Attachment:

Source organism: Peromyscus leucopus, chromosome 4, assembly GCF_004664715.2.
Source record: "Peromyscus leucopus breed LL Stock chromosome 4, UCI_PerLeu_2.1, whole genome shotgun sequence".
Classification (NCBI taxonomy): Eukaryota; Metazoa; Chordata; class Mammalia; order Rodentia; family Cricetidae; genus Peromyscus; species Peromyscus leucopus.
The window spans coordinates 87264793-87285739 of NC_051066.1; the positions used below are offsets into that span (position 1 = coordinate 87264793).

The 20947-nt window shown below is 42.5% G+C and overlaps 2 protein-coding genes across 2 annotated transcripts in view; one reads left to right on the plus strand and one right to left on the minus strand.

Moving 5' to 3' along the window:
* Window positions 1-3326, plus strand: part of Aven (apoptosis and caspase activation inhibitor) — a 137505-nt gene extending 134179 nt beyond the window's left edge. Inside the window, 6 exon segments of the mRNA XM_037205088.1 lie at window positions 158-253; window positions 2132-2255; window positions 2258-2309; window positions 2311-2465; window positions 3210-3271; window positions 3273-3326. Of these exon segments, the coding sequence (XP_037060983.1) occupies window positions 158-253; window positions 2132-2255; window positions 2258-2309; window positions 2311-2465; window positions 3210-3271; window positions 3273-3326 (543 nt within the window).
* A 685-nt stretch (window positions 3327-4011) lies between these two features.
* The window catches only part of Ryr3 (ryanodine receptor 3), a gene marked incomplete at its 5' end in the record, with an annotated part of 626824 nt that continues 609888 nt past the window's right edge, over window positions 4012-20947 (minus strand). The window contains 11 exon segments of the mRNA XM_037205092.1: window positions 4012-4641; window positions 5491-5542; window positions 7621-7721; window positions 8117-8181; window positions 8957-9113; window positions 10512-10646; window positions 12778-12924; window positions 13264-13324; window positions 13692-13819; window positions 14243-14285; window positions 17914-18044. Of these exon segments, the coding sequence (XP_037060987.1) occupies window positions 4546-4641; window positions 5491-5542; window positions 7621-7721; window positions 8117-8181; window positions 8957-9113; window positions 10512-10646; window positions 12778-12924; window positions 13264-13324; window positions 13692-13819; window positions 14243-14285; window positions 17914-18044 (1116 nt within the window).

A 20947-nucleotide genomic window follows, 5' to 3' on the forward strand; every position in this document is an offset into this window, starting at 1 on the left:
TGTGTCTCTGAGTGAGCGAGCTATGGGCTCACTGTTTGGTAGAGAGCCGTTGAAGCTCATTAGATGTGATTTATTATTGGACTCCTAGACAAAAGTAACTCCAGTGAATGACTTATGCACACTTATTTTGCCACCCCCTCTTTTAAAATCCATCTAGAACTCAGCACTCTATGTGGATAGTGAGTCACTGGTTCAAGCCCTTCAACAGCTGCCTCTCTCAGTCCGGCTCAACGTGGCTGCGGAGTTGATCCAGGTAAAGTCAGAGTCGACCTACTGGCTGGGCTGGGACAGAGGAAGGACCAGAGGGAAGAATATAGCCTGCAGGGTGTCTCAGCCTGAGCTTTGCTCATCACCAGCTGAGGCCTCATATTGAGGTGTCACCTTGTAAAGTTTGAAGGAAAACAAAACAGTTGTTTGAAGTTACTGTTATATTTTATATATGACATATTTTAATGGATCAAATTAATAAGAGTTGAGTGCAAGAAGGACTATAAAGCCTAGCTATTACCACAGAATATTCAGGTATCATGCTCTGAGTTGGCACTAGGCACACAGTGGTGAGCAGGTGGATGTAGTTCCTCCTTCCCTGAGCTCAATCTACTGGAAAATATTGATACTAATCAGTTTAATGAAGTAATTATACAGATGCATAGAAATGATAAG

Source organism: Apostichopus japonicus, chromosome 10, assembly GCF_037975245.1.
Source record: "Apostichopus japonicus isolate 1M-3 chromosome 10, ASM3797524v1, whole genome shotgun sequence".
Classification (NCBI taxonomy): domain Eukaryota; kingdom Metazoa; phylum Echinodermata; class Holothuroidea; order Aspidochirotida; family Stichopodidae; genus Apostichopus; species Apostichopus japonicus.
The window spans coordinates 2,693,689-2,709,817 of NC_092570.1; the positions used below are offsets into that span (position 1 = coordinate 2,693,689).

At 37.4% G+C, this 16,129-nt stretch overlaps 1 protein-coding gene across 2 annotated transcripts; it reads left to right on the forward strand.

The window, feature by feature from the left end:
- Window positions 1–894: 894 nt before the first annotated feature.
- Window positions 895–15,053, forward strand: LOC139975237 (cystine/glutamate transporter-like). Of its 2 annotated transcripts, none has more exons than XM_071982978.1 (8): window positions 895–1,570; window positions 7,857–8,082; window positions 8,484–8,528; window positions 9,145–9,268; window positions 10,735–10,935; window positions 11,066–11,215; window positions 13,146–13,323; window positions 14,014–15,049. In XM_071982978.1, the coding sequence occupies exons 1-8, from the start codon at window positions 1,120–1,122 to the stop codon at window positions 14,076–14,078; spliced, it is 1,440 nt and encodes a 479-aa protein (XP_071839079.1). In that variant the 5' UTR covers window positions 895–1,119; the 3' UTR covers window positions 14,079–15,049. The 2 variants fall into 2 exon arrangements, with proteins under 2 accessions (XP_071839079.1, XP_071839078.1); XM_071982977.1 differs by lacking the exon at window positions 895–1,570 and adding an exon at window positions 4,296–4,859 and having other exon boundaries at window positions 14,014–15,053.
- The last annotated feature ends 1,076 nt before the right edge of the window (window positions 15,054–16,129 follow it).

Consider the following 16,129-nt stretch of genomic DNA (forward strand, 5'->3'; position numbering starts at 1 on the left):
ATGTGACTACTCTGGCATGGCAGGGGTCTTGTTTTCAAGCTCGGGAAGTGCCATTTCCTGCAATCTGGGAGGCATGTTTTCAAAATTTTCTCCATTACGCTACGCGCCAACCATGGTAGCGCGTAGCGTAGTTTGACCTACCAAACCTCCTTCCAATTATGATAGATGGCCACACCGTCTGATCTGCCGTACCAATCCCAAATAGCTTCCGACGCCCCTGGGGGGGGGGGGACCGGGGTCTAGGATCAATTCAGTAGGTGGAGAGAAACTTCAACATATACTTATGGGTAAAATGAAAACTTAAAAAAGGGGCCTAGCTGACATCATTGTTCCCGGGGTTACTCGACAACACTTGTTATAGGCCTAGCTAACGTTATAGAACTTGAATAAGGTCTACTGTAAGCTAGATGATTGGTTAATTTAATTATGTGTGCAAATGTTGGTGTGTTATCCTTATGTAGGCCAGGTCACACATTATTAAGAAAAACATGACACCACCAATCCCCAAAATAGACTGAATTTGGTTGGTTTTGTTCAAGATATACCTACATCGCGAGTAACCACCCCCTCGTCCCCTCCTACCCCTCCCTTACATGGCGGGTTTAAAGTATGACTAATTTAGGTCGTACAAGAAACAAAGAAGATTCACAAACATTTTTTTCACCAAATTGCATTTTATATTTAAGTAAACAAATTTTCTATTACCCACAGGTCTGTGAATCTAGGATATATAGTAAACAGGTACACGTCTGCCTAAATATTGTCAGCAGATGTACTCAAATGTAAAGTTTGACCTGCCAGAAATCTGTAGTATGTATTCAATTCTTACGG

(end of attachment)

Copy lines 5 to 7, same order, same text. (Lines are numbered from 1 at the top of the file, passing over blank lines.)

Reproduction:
The 20947-nt window shown below is 42.5% G+C and overlaps 2 protein-coding genes across 2 annotated transcripts in view; one reads left to right on the plus strand and one right to left on the minus strand.

Moving 5' to 3' along the window:
* Window positions 1-3326, plus strand: part of Aven (apoptosis and caspase activation inhibitor) — a 137505-nt gene extending 134179 nt beyond the window's left edge. Inside the window, 6 exon segments of the mRNA XM_037205088.1 lie at window positions 158-253; window positions 2132-2255; window positions 2258-2309; window positions 2311-2465; window positions 3210-3271; window positions 3273-3326. Of these exon segments, the coding sequence (XP_037060983.1) occupies window positions 158-253; window positions 2132-2255; window positions 2258-2309; window positions 2311-2465; window positions 3210-3271; window positions 3273-3326 (543 nt within the window).